9 December 2005 – 14 January 2006
White Cube presented Richard Phillips’ project Michael Fried, a group of seven large-scale oil paintings.
Over the last decade, Phillips has developed a striking signature style that derives its tension from a selective use of lurid popular images that he subjects to the technical, value-laden refinements of academic painting. As a self-conscious American painter weaned on postmodern appropriation strategies, Phillips is acutely interested in the continuing discourse on 'the sacred cloth' and how his own work situates itself within, and contributes to, its canonical status. To this end he designed an octagonal, chapel-like enclosure for this particular group of paintings and titled it, provocatively, Michael Fried.
One of modern art’s eminent historians and critics, Fried famously took Minimal Art to task on account of its irredeemable theatricality in Art and Objecthood (1967), then later explored the dialectical relationship between theatricality and non-theatricality in painting in the writings of Denis Diderot and the painting salons of eighteenth century Paris in Absorption and Theatricality: Painting and Beholder in the Age of Diderot (1980). Fried remains a leading, though contested, exponent of the vexed relationship between art criticism and art history.
The critic suggests new possible ways to understand a work of art but for Phillips, critique is as much an intrinsic material in the conception and staging of his own paintings as the paint and canvas with which they are made. In this exhibition, in a reversal of the normative relationship between artist and critic, Fried is cited as the very subject of Phillips’ attention.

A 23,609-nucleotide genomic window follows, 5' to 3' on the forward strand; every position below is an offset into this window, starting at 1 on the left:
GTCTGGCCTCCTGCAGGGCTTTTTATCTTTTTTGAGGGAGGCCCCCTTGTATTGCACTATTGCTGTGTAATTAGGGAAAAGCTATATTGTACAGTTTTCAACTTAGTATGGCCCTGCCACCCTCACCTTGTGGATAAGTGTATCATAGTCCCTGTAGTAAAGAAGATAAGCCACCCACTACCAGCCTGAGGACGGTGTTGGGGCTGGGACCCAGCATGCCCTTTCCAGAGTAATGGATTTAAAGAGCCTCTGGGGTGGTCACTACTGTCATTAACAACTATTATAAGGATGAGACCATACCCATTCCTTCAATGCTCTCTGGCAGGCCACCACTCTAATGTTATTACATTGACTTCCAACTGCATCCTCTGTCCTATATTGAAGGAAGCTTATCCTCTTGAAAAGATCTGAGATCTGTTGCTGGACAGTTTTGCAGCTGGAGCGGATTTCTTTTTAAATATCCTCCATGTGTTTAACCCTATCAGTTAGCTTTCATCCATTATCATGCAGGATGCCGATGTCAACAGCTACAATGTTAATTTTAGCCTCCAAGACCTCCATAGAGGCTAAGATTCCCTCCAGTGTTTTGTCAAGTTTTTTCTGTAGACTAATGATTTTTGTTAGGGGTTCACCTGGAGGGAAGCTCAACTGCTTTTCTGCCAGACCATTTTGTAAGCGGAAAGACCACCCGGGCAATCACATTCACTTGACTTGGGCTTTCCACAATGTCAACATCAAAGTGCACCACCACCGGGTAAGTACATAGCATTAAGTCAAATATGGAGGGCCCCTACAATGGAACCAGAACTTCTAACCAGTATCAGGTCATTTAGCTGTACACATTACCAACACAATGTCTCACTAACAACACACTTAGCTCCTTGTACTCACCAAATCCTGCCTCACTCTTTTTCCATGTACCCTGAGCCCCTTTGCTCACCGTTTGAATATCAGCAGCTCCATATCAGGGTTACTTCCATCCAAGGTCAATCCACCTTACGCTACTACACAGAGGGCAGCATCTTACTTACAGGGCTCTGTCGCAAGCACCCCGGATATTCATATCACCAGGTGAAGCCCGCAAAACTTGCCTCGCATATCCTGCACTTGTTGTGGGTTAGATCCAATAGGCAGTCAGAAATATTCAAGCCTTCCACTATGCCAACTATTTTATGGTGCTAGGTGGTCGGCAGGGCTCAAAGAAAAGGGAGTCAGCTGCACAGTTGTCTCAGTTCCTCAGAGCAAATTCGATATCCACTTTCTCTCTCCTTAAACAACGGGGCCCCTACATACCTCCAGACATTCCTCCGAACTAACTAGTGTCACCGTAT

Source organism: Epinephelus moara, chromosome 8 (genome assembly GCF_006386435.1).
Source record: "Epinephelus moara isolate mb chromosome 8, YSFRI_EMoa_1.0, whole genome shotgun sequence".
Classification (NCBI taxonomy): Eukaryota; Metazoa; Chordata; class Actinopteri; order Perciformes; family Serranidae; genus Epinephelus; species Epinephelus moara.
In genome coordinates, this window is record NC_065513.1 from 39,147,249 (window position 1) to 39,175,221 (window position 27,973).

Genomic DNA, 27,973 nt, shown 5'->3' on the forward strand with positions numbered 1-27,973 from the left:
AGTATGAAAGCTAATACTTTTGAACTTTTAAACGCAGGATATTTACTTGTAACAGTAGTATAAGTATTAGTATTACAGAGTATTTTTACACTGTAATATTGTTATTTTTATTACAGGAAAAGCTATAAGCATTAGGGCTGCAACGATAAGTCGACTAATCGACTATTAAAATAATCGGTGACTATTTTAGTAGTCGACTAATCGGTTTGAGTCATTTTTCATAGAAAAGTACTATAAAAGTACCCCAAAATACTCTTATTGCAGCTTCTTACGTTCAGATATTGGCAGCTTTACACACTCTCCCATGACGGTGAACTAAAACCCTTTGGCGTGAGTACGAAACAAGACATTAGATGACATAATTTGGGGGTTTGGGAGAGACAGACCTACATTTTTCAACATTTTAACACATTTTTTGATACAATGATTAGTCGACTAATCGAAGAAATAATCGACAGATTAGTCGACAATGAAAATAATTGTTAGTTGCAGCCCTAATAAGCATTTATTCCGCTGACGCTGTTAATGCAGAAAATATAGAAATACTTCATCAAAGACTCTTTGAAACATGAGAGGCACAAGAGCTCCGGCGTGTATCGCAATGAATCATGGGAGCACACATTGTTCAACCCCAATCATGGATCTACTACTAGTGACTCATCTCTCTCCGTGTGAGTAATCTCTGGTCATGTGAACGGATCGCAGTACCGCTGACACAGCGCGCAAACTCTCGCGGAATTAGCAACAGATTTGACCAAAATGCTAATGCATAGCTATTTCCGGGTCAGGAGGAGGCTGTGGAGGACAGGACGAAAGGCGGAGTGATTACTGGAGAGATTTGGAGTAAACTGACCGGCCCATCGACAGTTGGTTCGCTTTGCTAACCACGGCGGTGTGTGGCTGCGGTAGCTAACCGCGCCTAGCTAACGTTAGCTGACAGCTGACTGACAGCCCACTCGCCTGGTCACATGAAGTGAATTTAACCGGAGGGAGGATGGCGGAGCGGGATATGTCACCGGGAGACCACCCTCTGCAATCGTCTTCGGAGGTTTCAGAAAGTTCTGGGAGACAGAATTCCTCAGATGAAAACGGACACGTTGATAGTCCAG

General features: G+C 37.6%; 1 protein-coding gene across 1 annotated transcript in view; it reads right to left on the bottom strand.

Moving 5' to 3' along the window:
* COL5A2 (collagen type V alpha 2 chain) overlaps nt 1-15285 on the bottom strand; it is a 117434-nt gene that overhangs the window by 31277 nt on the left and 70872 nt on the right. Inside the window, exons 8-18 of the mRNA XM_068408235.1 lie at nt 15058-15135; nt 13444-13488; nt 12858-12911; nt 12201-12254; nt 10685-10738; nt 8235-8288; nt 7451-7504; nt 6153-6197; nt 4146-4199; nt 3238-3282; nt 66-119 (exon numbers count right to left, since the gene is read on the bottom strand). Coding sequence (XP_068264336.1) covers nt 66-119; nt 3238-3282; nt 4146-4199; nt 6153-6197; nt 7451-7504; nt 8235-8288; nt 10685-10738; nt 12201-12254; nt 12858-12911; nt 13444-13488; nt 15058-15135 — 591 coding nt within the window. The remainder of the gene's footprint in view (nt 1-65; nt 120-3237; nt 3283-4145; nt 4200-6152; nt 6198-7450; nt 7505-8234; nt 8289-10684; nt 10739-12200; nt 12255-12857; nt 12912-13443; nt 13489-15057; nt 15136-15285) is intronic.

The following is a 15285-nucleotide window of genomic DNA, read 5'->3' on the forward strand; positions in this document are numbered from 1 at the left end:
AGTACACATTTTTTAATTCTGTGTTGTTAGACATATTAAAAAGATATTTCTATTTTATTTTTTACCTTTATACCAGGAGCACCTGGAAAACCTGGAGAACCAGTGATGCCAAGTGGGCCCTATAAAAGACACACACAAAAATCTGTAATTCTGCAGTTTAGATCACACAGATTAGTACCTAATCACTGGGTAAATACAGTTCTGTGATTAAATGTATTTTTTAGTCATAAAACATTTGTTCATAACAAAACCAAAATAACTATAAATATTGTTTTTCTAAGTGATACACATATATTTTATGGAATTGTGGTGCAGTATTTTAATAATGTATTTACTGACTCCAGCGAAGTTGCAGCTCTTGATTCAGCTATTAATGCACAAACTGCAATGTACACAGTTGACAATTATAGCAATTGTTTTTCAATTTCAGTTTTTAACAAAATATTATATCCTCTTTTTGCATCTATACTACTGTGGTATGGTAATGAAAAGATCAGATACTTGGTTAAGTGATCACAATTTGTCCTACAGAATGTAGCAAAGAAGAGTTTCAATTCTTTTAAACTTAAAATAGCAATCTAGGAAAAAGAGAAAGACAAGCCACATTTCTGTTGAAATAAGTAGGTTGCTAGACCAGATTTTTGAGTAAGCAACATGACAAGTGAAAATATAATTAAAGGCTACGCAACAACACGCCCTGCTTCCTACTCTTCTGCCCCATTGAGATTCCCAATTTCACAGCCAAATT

Visitors to Michael Fried encountered a panoptical space, where an image confronts the viewer from every wall. Culling his subjects from fifties soft porn and other genres in the lower reaches of the subject hierarchy, Phillips crops the body from each figure, scales up the faces via gridding technique, and resets them against bold, striped grounds. The beautiful and banal ‘Eve Bello’, ‘Mickey Jines’ and ‘Janise Carter’ stare boldly out of their frames, rendered to impervious perfection. In counterpoint to these huge portraits are four reworked graphic images – a pencil sketch of a man’s face, a bleeding heart, a pornographic drawing of a sexual threesome, and a Manga cartoon girl.
Phillips’ deft and selective scrambling and conflating of genres is a challenging comment on the condition of painting now. Is it an important and vivid medium or a redundant object of nostalgic connoisseurship? How do current art practices relate to painting’s history? And is painting itself central or peripheral to them?
Born in Massachusetts in 1962, Richard Phillips lives and works in New York. He has exhibited his work in numerous individual and group shows internationally.
A fully illustrated catalogue, with an essay by Michael Bracewell, was published by White Cube to accompany the exhibition.